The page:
No excuses here—not even that one heard so often
about “what the neighbors will say.”
Thank you Shauna and Jim!




The Common Wood-Nymph
is fanciful—
but then what butterfly
Imagine designing
something as varied
and always beautiful,
always eliciting
as butterflies do.
The sub-species here on the Oklahoma prairie,
says John Fischer,
Oklahoma butterfly and moth guy,
has the yellow patches
around the eyes on the forewings.
Those who live farther east,
have no yellow patch,
only rings around the eyes.
She will lay eggs singly
on leaves
and the caterpillars
will hibernate
until spring.
In fact, short, thin green caterpillars
are clinging to screen doors these days.

All the more wondrous then,
this life.



DSCN0949Snow on the Mountain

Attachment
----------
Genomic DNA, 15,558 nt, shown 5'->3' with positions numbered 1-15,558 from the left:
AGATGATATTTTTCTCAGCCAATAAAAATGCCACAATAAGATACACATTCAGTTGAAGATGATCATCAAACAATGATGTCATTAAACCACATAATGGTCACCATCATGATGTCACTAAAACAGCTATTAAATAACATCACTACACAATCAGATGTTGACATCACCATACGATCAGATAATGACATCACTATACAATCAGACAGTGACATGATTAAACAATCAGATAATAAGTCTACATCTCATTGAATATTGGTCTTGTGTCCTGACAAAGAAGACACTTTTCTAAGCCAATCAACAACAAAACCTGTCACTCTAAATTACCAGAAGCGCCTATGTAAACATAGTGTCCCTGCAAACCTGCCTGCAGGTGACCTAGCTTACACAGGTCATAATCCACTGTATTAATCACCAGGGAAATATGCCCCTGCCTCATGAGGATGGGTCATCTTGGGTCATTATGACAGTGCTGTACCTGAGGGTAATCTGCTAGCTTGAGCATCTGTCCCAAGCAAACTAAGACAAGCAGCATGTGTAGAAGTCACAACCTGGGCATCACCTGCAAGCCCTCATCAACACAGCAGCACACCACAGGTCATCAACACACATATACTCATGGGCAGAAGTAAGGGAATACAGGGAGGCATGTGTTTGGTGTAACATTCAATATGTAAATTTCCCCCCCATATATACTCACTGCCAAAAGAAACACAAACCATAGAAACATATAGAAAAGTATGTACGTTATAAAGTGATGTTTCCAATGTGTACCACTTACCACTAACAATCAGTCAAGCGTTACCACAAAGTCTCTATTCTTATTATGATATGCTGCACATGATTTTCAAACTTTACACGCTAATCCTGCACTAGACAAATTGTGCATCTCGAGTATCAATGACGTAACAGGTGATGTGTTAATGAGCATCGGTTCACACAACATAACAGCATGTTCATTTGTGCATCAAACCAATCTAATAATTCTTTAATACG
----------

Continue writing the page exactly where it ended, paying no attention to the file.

DSCN0952Curlycup Gumweed

The prairie is stunning
these days.
We are in the last days
of August
and it’s green.
But that’s only part of the story.
Sunflowers stand six feet tall,
thick along roadsides,
next to Johnson Grass, just as tall,
and covering pastures
amidst masses of shorter, white Snow on the Mountain,
bright yellow, Curlycup Gumweed.
Broomweed, still green,
is soon to pop open its tiny yellow flowers
and the prairie will take on another dimension—
great swathes of white
among great swathes of yellow.
Already, for miles,
the prairie is a bouquet
the likes of which we haven’t seen in awhile.
Three years of drought,
even Red Cedar trees were dying—
an indication of the depth of the dry soil.
The wondrous thing about the prairie
is that seeds—adapted
to the cycles of drought and flood—
lie in the soil
for years
waiting for rain.
This summer’s uncommon, steady rains
have given those seeds the chance to flourish.